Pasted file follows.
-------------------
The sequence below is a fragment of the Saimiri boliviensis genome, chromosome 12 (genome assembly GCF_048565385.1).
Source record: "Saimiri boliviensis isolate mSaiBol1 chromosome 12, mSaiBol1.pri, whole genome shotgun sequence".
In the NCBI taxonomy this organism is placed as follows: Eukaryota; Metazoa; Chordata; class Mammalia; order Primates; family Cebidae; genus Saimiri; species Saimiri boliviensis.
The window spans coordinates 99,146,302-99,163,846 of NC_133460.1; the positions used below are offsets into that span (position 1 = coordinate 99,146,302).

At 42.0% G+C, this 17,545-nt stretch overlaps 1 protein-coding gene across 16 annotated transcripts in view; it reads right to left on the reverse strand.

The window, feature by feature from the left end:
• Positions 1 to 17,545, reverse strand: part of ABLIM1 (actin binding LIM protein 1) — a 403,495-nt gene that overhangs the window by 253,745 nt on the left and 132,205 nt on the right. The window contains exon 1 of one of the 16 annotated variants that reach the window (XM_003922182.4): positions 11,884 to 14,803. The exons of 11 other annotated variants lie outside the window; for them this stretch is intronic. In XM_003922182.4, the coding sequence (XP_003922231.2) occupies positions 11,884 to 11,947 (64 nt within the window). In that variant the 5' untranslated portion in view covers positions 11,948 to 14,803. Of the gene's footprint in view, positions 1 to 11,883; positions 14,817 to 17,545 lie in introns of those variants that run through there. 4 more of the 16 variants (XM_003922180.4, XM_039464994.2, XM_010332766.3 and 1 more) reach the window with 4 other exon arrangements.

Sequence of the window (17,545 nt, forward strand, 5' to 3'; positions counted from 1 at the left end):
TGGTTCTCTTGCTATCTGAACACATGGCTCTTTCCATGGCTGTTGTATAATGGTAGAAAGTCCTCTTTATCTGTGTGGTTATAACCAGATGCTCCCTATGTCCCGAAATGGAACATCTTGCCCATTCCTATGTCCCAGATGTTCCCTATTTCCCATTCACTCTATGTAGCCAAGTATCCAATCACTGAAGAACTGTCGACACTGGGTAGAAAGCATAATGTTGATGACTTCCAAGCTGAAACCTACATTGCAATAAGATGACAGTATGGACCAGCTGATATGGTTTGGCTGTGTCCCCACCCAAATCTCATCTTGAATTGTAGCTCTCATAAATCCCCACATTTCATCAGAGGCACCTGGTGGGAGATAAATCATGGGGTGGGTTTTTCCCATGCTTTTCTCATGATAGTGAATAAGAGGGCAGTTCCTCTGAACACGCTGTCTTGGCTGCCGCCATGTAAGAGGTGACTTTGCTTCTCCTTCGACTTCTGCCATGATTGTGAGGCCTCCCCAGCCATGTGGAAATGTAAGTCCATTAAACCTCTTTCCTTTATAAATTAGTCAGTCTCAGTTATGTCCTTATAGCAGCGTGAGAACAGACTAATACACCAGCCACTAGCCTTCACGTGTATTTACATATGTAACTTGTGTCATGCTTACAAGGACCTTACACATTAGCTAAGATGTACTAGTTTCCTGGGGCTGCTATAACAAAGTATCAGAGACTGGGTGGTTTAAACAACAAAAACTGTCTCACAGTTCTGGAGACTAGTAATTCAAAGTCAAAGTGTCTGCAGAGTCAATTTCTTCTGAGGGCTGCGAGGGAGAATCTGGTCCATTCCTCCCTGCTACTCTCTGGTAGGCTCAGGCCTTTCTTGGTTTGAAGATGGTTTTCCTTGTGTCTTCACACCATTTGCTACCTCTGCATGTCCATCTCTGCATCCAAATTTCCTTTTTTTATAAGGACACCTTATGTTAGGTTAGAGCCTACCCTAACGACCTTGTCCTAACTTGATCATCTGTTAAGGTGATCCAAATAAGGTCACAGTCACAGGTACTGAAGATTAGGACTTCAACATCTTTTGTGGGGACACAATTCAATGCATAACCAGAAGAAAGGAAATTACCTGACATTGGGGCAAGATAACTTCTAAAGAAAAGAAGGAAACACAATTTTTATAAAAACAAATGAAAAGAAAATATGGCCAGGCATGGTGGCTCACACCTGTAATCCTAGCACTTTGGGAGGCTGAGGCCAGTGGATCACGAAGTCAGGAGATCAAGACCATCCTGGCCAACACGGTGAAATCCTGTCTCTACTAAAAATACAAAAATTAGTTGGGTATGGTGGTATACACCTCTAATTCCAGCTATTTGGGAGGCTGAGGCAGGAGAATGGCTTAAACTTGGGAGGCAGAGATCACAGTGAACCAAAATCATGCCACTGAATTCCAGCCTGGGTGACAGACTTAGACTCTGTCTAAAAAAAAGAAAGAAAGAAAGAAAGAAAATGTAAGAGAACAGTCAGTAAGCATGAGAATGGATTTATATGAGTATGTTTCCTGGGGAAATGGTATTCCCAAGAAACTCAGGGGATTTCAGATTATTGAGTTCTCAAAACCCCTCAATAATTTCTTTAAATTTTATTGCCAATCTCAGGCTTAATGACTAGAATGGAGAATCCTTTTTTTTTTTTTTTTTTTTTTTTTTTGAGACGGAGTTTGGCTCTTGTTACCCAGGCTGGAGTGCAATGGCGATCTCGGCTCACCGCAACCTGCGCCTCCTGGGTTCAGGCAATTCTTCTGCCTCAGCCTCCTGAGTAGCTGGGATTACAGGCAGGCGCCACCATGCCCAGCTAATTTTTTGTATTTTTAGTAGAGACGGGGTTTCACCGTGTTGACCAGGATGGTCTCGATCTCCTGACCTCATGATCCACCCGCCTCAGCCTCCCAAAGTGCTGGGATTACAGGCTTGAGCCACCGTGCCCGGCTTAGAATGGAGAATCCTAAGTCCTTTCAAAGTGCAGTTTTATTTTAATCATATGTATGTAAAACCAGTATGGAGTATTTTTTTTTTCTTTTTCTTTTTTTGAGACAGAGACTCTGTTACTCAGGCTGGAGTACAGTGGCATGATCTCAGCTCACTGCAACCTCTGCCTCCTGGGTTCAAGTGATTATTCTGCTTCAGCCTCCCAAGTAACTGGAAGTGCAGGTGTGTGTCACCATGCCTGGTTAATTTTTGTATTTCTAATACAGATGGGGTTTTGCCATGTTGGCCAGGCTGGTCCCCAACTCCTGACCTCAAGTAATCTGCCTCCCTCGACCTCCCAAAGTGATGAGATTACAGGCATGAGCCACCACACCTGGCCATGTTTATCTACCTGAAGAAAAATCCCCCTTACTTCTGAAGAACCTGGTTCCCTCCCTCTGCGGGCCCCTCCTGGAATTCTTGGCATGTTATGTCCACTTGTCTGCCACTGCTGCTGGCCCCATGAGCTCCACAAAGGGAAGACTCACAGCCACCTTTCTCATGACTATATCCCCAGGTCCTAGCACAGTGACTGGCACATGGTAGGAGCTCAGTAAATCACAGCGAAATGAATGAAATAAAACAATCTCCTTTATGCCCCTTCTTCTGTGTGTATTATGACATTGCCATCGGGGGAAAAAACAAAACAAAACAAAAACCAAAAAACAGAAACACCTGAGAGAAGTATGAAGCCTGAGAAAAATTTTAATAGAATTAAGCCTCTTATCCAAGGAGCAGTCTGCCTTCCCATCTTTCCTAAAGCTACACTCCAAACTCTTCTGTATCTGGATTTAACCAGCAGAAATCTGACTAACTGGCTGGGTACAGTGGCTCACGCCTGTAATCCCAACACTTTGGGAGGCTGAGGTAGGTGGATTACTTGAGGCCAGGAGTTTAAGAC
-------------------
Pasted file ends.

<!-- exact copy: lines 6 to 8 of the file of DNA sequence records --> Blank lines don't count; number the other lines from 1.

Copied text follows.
The window, feature by feature from the left end:
• Positions 1 to 17,545, reverse strand: part of ABLIM1 (actin binding LIM protein 1) — a 403,495-nt gene that overhangs the window by 253,745 nt on the left and 132,205 nt on the right. The window contains exon 1 of one of the 16 annotated variants that reach the window (XM_003922182.4): positions 11,884 to 14,803. The exons of 11 other annotated variants lie outside the window; for them this stretch is intronic. In XM_003922182.4, the coding sequence (XP_003922231.2) occupies positions 11,884 to 11,947 (64 nt within the window). In that variant the 5' untranslated portion in view covers positions 11,948 to 14,803. Of the gene's footprint in view, positions 1 to 11,883; positions 14,817 to 17,545 lie in introns of those variants that run through there. 4 more of the 16 variants (XM_003922180.4, XM_039464994.2, XM_010332766.3 and 1 more) reach the window with 4 other exon arrangements.

Sequence of the window (17,545 nt, forward strand, 5' to 3'; positions counted from 1 at the left end):